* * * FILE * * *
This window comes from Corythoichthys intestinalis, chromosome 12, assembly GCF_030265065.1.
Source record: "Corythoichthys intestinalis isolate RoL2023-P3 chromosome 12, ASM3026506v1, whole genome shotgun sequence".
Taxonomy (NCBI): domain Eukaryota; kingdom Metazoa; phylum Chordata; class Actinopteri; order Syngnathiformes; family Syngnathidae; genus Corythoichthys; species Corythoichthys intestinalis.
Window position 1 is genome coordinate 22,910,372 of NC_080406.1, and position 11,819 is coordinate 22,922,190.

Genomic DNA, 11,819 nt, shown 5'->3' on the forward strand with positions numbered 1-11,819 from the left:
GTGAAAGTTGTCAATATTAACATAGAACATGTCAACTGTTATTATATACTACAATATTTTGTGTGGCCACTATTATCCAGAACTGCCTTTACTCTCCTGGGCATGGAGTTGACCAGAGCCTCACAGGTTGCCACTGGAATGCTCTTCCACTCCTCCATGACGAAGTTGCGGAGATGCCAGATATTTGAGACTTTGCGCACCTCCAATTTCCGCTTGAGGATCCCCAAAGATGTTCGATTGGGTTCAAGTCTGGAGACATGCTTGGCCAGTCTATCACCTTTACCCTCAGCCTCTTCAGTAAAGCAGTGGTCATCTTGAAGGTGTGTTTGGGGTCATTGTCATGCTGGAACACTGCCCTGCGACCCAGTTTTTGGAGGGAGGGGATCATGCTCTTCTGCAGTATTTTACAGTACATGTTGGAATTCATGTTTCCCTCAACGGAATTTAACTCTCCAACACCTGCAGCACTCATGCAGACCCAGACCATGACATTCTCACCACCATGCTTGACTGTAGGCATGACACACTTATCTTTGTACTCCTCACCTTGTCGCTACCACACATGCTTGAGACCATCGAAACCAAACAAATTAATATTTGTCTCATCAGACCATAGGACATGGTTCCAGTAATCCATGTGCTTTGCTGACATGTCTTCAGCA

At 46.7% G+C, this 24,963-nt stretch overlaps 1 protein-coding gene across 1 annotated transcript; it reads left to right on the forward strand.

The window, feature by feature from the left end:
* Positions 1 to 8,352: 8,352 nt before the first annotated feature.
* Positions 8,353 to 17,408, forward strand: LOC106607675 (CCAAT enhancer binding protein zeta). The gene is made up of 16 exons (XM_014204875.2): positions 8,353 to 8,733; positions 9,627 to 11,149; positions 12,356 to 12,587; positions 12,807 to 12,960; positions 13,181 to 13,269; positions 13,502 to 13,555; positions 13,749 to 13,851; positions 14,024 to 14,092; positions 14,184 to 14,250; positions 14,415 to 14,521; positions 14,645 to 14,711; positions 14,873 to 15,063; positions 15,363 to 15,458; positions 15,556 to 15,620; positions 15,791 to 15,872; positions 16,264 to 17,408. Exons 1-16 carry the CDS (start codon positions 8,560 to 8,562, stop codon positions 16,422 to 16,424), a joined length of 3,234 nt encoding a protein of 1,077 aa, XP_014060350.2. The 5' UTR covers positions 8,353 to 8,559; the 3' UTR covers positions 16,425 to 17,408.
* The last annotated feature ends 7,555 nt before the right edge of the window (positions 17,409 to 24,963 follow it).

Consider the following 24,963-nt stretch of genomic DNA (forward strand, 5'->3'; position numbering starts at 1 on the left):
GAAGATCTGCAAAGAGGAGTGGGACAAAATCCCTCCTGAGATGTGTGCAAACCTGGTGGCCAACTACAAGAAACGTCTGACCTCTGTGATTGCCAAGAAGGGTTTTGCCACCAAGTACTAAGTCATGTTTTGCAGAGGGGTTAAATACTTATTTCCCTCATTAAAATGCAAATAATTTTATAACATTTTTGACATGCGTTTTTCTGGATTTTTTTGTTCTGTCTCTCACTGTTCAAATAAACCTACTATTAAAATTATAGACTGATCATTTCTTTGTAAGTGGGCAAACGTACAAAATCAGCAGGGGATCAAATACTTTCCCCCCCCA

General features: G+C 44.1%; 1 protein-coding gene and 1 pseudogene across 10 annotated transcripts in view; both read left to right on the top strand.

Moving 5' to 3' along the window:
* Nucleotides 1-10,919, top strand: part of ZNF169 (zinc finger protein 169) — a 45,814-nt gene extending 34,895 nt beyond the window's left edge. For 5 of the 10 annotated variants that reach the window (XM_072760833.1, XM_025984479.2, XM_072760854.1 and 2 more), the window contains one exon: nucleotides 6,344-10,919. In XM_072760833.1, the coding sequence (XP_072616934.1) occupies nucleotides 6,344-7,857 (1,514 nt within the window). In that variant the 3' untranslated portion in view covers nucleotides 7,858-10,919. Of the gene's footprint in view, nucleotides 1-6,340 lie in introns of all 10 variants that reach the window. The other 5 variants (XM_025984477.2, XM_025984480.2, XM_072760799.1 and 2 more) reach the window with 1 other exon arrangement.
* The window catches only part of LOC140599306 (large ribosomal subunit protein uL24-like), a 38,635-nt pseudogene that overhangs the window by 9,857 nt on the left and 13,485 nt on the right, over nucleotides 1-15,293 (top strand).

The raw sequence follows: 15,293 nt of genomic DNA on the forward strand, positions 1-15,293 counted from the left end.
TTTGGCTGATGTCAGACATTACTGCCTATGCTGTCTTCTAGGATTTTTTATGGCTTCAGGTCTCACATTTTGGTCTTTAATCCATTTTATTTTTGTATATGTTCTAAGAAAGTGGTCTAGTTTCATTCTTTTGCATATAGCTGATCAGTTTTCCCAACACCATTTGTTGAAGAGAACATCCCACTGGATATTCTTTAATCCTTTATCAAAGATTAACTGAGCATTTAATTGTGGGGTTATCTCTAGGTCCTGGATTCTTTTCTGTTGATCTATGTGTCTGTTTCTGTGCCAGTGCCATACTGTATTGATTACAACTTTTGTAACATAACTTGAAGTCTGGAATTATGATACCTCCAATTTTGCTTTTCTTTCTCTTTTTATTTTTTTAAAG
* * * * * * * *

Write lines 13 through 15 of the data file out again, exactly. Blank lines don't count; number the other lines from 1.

GAAGATCTGCAAAGAGGAGTGGGACAAAATCCCTCCTGAGATGTGTGCAAACCTGGTGGCCAACTACAAGAAACGTCTGACCTCTGTGATTGCCAAGAAGGGTTTTGCCACCAAGTACTAAGTCATGTTTTGCAGAGGGGTTAAATACTTATTTCCCTCATTAAAATGCAAATAATTTTATAACATTTTTGACATGCGTTTTTCTGGATTTTTTTGTTCTGTCTCTCACTGTTCAAATAAACCTACTATTAAAATTATAGACTGATCATTTCTTTGTAAGTGGGCAAACGTACAAAATCAGCAGGGGATCAAATACTTTCCCCCCCCA

General features: G+C 44.1%; 1 protein-coding gene and 1 pseudogene across 10 annotated transcripts in view; both read left to right on the top strand.

Moving 5' to 3' along the window: